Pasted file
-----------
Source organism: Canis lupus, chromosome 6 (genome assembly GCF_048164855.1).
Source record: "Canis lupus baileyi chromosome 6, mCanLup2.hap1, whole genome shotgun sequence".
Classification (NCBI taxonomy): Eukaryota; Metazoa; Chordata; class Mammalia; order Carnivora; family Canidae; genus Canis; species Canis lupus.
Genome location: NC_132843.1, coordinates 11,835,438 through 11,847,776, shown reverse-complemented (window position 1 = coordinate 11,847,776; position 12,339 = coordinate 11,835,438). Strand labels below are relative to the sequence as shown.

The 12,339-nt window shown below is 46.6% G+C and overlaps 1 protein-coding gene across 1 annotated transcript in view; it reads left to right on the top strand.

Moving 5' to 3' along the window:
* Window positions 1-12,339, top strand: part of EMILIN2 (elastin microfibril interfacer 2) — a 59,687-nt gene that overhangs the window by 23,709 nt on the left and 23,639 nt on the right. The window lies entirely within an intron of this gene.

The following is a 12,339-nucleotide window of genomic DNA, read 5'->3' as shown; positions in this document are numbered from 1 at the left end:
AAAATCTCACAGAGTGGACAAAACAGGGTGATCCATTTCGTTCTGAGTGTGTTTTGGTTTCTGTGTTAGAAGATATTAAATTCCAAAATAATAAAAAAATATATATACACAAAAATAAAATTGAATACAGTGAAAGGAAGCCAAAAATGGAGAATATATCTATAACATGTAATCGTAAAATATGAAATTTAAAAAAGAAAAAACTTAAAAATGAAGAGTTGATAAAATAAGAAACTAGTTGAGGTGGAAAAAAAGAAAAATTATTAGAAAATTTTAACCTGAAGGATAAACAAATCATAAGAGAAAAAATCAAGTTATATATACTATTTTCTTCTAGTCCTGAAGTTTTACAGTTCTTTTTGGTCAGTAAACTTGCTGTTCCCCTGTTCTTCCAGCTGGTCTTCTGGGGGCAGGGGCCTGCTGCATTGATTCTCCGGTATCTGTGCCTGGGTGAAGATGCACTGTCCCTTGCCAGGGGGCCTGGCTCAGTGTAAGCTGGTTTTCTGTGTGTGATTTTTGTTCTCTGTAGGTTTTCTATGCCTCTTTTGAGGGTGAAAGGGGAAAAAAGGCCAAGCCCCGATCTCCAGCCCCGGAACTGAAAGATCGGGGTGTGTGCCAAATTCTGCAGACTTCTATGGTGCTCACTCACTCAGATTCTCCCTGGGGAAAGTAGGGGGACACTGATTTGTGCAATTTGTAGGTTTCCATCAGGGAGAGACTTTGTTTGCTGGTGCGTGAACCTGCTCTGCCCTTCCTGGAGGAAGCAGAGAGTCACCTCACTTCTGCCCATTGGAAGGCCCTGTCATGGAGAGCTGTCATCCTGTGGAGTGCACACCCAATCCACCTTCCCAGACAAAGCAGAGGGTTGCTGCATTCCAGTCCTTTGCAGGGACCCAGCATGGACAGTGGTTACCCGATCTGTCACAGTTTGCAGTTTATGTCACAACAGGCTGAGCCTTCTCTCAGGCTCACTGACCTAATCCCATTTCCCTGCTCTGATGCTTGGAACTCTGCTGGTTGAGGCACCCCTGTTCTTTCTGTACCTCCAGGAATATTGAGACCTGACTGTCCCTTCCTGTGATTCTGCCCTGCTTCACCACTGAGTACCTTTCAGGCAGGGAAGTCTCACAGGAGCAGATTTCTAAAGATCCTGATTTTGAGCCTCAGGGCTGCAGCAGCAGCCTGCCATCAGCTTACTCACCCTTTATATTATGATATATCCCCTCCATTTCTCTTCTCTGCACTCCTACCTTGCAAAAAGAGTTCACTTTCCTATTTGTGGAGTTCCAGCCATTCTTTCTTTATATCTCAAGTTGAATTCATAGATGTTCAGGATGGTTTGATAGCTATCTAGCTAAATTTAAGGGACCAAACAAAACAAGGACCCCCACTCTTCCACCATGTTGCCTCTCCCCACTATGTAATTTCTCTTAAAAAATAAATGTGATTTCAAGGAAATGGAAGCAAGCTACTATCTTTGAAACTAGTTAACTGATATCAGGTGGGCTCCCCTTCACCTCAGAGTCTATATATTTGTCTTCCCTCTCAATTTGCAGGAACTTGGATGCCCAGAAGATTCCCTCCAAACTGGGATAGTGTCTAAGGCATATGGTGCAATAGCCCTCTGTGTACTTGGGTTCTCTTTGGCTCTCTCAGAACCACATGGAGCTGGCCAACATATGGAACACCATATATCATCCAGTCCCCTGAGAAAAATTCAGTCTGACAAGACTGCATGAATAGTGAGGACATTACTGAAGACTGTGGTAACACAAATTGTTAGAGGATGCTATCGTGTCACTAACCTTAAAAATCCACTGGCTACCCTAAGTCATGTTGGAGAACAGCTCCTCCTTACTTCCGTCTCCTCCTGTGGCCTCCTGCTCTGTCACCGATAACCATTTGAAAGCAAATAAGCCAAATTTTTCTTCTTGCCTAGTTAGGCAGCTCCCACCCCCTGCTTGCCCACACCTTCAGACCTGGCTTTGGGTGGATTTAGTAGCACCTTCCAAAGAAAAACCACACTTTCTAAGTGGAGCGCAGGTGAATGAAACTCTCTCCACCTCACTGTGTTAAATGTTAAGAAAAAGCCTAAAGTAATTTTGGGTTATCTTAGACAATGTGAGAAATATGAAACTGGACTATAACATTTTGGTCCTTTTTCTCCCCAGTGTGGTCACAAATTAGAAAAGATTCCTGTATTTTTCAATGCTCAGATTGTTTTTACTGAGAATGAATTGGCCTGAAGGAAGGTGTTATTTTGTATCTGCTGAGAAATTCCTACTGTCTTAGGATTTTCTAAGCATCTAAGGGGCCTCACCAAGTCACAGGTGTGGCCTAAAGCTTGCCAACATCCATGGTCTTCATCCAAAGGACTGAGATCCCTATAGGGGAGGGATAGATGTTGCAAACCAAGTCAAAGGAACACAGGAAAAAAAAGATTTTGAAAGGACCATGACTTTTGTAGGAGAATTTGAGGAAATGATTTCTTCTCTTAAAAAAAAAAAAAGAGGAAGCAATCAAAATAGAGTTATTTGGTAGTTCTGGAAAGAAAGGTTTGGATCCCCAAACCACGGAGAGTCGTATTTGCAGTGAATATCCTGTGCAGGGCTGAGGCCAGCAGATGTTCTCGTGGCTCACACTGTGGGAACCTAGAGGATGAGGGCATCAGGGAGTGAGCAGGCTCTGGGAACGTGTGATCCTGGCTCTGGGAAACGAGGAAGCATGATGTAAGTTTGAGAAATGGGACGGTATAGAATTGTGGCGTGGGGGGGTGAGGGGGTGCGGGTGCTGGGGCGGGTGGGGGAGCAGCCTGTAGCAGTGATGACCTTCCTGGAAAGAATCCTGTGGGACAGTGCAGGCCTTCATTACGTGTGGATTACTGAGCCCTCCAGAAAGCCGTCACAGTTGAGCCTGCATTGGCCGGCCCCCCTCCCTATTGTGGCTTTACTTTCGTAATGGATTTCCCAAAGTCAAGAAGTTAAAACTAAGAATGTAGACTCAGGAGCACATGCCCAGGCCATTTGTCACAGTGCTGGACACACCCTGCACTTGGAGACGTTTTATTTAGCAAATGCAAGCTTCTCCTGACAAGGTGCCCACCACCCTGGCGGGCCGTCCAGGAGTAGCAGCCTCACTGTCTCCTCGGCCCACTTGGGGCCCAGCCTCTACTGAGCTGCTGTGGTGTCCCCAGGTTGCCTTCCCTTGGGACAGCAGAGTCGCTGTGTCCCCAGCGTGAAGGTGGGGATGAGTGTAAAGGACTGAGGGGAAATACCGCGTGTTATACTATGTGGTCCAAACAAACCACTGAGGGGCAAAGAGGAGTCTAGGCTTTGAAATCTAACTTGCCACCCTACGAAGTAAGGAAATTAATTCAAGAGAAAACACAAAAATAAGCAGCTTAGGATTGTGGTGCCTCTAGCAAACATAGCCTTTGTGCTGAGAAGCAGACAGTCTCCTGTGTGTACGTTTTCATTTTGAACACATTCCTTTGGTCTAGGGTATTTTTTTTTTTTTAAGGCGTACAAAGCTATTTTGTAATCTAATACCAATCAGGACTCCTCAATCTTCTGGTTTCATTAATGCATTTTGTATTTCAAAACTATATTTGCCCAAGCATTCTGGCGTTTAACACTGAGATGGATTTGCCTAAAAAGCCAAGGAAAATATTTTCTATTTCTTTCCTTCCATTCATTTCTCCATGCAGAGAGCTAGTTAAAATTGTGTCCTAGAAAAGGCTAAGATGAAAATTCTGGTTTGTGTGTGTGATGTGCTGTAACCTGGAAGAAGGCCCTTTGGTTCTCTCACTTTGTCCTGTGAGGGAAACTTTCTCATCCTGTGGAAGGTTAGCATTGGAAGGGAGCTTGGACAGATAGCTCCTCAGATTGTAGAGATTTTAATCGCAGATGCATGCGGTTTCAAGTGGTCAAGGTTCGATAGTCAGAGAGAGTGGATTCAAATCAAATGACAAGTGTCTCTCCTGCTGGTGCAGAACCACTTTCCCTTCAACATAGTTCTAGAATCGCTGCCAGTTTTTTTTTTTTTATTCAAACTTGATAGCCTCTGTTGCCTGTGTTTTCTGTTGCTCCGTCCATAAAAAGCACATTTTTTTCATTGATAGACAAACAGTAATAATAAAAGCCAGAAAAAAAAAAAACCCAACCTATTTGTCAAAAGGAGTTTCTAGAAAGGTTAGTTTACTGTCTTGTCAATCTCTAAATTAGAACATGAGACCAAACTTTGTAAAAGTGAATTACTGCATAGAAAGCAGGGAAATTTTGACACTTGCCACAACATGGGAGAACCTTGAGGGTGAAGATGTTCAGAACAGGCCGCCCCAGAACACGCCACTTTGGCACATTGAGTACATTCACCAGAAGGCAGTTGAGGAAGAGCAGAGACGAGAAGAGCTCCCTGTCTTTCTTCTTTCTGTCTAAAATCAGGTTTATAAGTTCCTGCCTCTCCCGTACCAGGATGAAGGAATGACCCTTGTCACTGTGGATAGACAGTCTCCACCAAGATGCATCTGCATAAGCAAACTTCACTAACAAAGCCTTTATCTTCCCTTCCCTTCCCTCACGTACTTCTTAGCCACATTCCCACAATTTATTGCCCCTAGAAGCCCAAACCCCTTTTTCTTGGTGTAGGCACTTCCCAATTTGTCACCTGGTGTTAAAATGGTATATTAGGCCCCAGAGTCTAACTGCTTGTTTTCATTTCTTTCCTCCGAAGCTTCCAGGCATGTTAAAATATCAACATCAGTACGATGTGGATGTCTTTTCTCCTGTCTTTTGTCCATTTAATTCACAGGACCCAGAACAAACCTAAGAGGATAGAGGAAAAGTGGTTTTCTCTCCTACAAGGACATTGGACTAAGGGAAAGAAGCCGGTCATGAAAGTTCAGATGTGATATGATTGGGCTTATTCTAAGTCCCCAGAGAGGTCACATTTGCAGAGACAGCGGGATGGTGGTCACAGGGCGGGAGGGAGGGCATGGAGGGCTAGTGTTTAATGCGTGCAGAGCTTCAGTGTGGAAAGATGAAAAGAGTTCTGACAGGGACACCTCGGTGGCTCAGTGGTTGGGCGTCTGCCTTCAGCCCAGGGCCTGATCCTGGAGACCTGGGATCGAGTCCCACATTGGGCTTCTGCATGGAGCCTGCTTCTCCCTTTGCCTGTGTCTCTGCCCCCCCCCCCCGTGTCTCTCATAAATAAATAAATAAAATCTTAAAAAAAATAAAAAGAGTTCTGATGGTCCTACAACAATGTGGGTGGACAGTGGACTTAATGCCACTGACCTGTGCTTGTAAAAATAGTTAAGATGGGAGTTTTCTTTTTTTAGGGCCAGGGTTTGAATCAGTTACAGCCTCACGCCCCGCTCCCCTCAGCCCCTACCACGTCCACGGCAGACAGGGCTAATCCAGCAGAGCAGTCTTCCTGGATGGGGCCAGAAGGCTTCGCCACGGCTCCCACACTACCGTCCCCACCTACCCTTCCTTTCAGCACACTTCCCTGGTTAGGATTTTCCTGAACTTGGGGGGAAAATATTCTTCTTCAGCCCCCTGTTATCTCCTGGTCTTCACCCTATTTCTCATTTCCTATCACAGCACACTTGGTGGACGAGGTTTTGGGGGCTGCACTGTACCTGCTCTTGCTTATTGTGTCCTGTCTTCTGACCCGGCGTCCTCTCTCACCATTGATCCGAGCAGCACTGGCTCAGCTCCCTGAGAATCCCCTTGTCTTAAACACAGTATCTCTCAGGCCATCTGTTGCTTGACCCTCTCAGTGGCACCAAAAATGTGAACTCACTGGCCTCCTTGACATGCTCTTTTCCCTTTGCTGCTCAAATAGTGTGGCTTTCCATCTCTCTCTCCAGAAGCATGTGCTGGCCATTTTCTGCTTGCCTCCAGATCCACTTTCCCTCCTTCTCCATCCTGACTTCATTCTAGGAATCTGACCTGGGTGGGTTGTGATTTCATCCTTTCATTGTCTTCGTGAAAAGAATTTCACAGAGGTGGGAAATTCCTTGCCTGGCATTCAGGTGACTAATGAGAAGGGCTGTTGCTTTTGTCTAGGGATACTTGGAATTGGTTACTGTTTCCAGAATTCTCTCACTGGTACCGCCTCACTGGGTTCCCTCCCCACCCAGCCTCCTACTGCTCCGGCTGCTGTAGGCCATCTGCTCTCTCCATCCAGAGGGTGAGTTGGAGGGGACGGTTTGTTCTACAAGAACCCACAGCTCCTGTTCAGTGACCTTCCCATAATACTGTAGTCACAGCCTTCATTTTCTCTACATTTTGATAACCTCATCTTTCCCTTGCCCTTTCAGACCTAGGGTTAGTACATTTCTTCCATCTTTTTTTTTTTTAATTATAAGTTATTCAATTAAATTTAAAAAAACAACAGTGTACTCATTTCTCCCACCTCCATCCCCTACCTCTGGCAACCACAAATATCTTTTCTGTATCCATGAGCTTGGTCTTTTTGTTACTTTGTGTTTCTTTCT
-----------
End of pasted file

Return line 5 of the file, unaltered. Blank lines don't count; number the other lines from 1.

The 12,339-nt window shown below is 46.6% G+C and overlaps 1 protein-coding gene across 1 annotated transcript in view; it reads left to right on the top strand.